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I am grateful to the shadow Minister for raising this issue. The Government do support the principle behind the amendment. New parents, including those breastfeeding or women who are pregnant, should be able to serve on a jury at a time that is suitable for them. As the shadow Minister has said, we are aware of some of these cases that we have corresponded about in recent months and, as a consequence, have already updated the guidance that Her Majesty's Courts and Tribunals Service uses to ask that a more accommodating and sympathetic approach is taken to somebody who responds to a jury summons by saying that they are pregnant, breastfeeding, or have very significant caring responsibilities in the way that he has described. Where that happens, a deferral is always considered in the first instance.

The hon. Gentleman mentioned the application process. Clearly, the summoning bureau will not necessarily know who is pregnant or who is looking after a child, so it is inevitable that there will always be some kind of application process; that cannot be avoided. The thing is that it is done in a way that is sympathetic. As I have said, that guidance has been changed already. We have also updated www.gov.uk'>www.gov.uk'>www.gov.uk'>www.gov.uk  to make it clear that these are all legitimate reasons for requesting a deferral. I hope that a combination of that publicity on www.gov.uk'>www.gov.uk'>www.gov.uk'>www.gov.uk and the work on updating the internal guidance in response to some of the cases that the hon. Gentleman and his colleagues have raised addresses the underlying issue. We still think that a case-by-case consideration is appropriate rather than a blanket provision such as this, which perhaps does not capture all of the circumstances that may arise. Allowing discretion to continue is the best way of handling this, but the sentiment—the direction of travel—is exactly the same as that of the hon. Gentleman.

There are, in the way in which this new clause is drafted, some idiosyncrasies. For example, on a technical point, the hon. Gentleman refers to parental leave, but there are other forms of leave that do not count as parental leave. Maternity leave and adoption leave, for example, are considered as a different form of leave. I am sure that this was inadvertent, but, as drafted, some of those groups that one would wish to include have been unfortunately omitted. We are on the same page as the Opposition on this, but the change in the guidance and the publications on www.gov.uk'>www.gov.uk'>www.gov.uk'>www.gov.uk  address the issues that have been raised.

Alex Cunningham Portrait Alex Cunningham
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The Minister had an over-complicated response to what I thought was a relatively simple and straightforward matter. He talked about supporting the principle and he talked about sentiment. Surely, we could save the time, expense and, of course, the anguish around this process. Of course, there will have to be some communication between the person called for jury service and the court, but that could be very simple: “Dear court usher, or whoever you are, I am currently pregnant, or currently breastfeeding, please may I have the exception that is granted under Labour’s excellent amendment to this particular Bill.” It is very straightforward, and I cannot understand for the life of me why the Government cannot just say that if somebody in such a situation does not want to do jury service, they should not have to do it. For that reason, I shall press the matter to a vote.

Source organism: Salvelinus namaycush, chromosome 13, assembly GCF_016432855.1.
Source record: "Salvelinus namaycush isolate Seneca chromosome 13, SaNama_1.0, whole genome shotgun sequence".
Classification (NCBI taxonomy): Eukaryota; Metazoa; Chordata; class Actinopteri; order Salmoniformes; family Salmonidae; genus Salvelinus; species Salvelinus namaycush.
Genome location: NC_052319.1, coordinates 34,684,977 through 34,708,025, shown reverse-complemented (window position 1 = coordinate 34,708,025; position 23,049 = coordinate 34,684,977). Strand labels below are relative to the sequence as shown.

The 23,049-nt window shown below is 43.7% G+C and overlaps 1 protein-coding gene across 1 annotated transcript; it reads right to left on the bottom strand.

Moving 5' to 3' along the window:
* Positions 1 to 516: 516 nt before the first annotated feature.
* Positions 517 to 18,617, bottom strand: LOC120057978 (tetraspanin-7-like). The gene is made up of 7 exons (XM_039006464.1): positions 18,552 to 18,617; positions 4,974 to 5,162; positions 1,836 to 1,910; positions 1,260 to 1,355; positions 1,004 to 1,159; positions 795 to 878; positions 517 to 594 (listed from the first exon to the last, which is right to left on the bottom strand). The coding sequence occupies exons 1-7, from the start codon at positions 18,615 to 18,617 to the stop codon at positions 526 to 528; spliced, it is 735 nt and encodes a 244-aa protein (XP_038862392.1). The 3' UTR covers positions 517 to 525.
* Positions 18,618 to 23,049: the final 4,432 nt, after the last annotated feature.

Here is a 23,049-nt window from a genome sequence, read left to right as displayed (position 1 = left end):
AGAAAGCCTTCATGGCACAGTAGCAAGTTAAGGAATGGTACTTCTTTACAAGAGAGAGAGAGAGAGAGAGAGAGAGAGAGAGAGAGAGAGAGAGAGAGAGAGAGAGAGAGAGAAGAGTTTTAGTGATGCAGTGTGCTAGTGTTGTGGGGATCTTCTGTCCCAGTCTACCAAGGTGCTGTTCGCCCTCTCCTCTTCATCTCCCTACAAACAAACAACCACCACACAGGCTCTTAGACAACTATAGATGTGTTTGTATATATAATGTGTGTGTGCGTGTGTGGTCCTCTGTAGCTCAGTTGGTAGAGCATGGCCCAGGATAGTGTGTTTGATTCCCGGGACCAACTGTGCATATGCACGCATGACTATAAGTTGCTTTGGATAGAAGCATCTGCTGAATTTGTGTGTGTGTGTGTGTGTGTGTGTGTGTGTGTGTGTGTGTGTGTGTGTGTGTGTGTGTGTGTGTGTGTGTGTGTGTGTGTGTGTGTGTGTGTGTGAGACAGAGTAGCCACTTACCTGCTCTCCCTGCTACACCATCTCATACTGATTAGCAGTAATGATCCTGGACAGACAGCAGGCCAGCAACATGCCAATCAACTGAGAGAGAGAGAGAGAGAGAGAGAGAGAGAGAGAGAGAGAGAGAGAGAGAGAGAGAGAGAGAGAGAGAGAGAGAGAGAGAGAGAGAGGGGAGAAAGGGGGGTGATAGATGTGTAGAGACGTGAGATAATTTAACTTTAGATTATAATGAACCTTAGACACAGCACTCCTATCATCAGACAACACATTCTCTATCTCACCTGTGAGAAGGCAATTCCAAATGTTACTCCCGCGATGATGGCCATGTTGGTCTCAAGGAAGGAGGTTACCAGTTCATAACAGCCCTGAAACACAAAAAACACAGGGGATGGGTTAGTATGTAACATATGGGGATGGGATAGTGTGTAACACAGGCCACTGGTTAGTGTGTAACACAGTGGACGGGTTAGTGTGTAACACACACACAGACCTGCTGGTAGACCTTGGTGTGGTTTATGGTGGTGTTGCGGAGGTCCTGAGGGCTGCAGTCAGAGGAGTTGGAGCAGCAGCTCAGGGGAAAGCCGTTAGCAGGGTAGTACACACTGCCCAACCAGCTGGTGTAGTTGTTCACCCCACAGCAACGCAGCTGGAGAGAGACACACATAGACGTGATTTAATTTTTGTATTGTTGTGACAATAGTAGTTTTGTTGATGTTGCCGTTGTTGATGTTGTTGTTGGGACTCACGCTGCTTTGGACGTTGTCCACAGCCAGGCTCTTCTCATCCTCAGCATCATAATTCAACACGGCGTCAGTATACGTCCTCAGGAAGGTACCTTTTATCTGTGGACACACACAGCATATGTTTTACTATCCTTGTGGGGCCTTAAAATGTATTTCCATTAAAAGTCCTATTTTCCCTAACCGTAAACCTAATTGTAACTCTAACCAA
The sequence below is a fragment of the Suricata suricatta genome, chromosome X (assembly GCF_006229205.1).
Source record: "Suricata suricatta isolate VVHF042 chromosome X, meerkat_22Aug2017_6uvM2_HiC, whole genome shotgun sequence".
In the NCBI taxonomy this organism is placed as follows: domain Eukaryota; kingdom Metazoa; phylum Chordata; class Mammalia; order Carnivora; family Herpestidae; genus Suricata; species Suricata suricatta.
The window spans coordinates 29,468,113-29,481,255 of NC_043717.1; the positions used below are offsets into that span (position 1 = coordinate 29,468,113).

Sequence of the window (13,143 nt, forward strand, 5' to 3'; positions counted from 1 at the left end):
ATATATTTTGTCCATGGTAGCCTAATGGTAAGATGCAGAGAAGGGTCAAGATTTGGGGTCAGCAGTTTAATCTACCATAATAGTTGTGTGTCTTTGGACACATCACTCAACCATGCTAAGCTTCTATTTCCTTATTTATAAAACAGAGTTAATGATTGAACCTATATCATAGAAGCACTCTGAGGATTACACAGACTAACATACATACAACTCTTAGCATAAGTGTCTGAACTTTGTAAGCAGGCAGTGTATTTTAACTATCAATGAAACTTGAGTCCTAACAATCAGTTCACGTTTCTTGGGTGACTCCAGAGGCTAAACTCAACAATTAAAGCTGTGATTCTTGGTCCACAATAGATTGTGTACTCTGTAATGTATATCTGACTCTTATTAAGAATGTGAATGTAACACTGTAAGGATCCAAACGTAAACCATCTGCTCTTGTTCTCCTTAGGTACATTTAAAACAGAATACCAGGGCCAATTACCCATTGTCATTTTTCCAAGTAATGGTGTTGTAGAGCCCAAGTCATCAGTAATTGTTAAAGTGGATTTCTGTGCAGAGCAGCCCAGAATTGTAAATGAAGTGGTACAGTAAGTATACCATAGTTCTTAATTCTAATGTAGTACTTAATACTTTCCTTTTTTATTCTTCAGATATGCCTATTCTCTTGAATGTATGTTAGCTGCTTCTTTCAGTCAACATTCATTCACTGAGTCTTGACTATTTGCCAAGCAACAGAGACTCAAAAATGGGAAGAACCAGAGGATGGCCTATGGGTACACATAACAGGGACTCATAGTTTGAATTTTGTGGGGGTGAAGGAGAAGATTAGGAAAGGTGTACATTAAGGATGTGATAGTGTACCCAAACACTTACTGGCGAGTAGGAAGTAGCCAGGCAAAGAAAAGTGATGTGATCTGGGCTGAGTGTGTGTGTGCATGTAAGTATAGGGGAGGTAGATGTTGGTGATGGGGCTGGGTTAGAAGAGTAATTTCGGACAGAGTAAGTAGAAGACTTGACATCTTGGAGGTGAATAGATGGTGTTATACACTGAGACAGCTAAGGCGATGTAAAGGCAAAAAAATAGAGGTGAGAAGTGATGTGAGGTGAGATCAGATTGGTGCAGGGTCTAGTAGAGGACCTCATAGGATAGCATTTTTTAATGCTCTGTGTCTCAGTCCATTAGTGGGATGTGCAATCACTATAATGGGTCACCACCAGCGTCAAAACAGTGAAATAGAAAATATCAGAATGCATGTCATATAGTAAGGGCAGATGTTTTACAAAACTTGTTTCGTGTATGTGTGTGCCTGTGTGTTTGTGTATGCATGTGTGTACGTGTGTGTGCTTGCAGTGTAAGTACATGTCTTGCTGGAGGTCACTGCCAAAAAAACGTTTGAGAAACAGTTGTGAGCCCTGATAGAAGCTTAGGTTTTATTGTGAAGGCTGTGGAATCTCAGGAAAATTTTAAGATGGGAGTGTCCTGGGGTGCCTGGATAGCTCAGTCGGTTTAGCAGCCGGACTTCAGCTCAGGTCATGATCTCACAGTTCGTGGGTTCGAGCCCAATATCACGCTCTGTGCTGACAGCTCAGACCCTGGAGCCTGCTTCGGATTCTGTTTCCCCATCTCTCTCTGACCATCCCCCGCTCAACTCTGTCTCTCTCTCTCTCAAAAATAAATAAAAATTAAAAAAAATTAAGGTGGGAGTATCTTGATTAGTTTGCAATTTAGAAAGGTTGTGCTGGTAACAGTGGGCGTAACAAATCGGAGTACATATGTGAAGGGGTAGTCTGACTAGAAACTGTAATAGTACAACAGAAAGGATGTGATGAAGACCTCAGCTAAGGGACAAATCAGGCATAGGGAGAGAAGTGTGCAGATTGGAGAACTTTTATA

Question put, That the clause be read a Second time.

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I thank Dr Imogen Jones of Leeds University, a specialist in this area of law, for her help in drafting the new clauses. I will end by paying tribute to Marie McCourt, who has continued to highlight these issues following her success in changing the law in March 2020. It would surely be a fitting testament to her tireless campaigning to see these new clauses passed into law, and it would also serve as a legacy to daughter’s name.
Chris Philp Portrait Chris Philp
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I thank the shadow Minister for his speech and for introducing this new clause so eloquently. He mentioned the tragic case of Helen McCourt, which I am sure is on our minds as we debate this new clause. Along with the hon. Member for St Helens North (Conor McGinn), I have met her mother Marie McCourt, who has campaigned tirelessly on this issue for many years, which led ultimately to the passage, as the shadow Minister said, of Helen’s law a few months ago. It was a privilege to take it through the House of Commons as the Bill Minister.

The Government once again are very sympathetic to the sentiments and the intention behind these new clauses, and I would like to look briefly at new clauses 83 and 84, which combined seek to repeal and replace two common law offences, as the shadow Minister has said. New clause 83 would repeal the common law offence of obstructing a coroner, replacing it with a statutory offence, while new clause 84 seeks to repeal the common law offence of preventing lawful burial.